About

A group of men and women stand on the center of a circular group pf church pews and sing. Stained glass windows can be seen behind them.
The Northern Kentucky Brotherhood Singers workshop with Appalachian Ensemble at Davis and Elkins College through the Folk Arts Touring Network. Credit: Andrew Carroll / Augusta Heritage Center.

Established by Mid Atlantic Arts Foundation (MAAF) in 2018, Folk and Traditional Arts Network (FTAN) is a presenter based membership network designed to bolster the presentation of folk and traditional arts in the mid-Atlantic region.

Through its members, FTAN aims to provide audiences and communities with direct access to folk and traditional arts and artists, increasing their community’s appreciation and understanding of cultural practice and identity. FTAN engages artists and tradition bearers that represent the breadth and diversity of folk and traditional arts across the United States and beyond, exhibit artistic excellence in their practice and demonstrate the desire to develop and expand their public presentation expertise.

A list of current FTAN members is available on the Members tab.

Questions regarding the Folk and Traditional Arts Touring Network should be directed to Jess Porter at jess@midatlanticarts.org.

The Folk and Traditional Arts Touring Network is made possible through the generous support of the National Endowment for the Arts.

Guidelines

Membership applications for the pilot program were accepted by invitation only.

New member applications are currently closed. Please sign up for the MAAF newsletter to receive updates about MAAF’s folk and traditional arts programs.

Current Tours

2020-2021 Folk and Traditional Arts Touring Network Engagements

Projects listed below have been approved for funding. Engagement dates may be pending due to COVID-19. Please check with the performance venue to inquire about dates and times, and for ticket information.

Lady D holds a microphone and sings in front of a grey background. She wears a black camisole with a silver shimmering jacket.

Carnegie Hall, Lewisburg, WV presenting Lady D, Beckley, WV

Doris Fields nee Cotton was born in the coalfields of Cabin Creek, WV.  Her first experience in singing publicly came in church where she sang in the gospel choir from a young child to adulthood.

In 1985 she became known professionally as Lady D while singing in local bands. She was active in community and professional theatre. She formed her own band, MI$$ION in 2003. Today, MI$$ION is comprised of members Robert Gray (keyboard), Phillip Copney (bass guitar), Dan Bailey (lead guitar) and Demetrius Cross (drums). Lady D’s original song, “Go Higher” was the winner of the Obama For Change Inaugural Song competition in 2008. She and MI$$ION traveled to Washington, D.C. to perform the song at the Obama For Change Inaugural Ball in January 2009.

Lady D has recorded five albums, performs her original one-woman stage play based on the life and music of Bessie Smith called “The Lady and the Empress” and has produced many live music events and festivals along with being a novice visual artist.

Photo Credit: Eva K. Graham.

Las Cafeteras stands in the corner of two silver metal corrugated walls. They all hols their instruments as if playing.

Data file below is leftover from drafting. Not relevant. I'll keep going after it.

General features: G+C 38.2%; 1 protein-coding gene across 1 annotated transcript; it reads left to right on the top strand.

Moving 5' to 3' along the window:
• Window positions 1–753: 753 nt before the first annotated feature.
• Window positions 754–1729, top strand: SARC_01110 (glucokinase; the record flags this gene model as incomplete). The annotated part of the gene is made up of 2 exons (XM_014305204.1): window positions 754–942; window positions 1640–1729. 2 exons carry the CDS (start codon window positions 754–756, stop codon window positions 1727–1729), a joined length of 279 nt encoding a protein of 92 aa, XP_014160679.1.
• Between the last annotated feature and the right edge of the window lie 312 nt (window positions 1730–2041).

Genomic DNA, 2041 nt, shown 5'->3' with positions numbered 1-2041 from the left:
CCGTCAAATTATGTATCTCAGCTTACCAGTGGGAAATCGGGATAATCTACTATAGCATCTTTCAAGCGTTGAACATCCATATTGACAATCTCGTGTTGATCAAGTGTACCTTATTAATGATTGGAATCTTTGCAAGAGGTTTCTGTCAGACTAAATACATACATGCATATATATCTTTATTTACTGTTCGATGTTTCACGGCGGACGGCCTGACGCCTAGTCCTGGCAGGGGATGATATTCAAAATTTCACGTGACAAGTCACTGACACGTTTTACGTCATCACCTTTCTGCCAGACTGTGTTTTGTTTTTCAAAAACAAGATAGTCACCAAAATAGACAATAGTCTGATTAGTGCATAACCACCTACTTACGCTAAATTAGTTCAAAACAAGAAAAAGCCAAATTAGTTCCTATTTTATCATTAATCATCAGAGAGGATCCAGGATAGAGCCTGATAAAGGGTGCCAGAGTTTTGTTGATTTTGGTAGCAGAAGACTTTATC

Creative Alliance, Baltimore, MD presenting Las Cafeteras, Los Angeles, CA

Las Cafeteras have taken the music scene by storm with their infectious live performances and have crossed-genre and musical borders. Born and raised east of the Los Angeles river, Las Cafeteras are remixing roots music and telling modern day stories. Las Cafeteras create a vibrant musical fusion with a unique East LA sound and positive message. Their Afro-Mexican beats, rhythms, and rhymes deliver inspiring lyrics that document stories of a community seeking love and justice in the concrete jungle of Los Angeles. Using traditional Son Jarocho instruments like the jarana, requinto, quijada (donkey jawbone) and tarima (a wooden platform), Las Cafeteras sing in English, Spanish, and Spanglish and add a remix of sounds, from rock to hip-hop to rancheras. Las Cafeteras use music as a vehicle to build bridges among different cultures and communities, and create ‘a world where many worlds fit’.

Touring artist, Las Cafeteras will be joined by a local ensemble, Conjunto Bruja (Baltimore, MD): Conjunto Bruja is an all-woman ensemble of cajón, marimba, guitar, charango, Irani setar, dance, and ranchera-inspired vocals. Their diverse cultural backgrounds influence the “corazón” of their music, bridging dynamic sounds from Bolivia, Peru, Mexico, Guatemala, and Iran.

Photo Credit: Rafael Cardenas.

Daryl Davis sits at a piano, his hands on the keys. He is in right profile with his face turned to the camara. He wears black pants and a black short sleeve shirt.

Reading Area Community College- Miller Center for the Arts, Reading, PA presenting  Daryl Davis and Band, Baltimore, MD

A child of a Foreign Service officer, boogie-woogie pianist Daryl Davis was born in Chicago but spent much of his childhood bouncing around the globe with his parents. Chicago did leave an impression though; it was here that Davis absorbed the sounds of African American musicians from the Deep South who had traveled North to Chicago during the Great Migration. He also began to dream of performing with Chuck Berry.

Davis eventually came to the Washington, D.C., region to earn a degree in music from Howard University. By then, he was an avid fan of piano styles invented far before he was born; his piano chops came naturally, but the training to learn the musical nuance was not easy. In 1985, 72-year-old Pinetop Perkins, considered one of the great blues and boogie-woogie pianists, selected 27-year-old Davis to succeed him in the Muddy Waters-influenced Legendary Blues Band.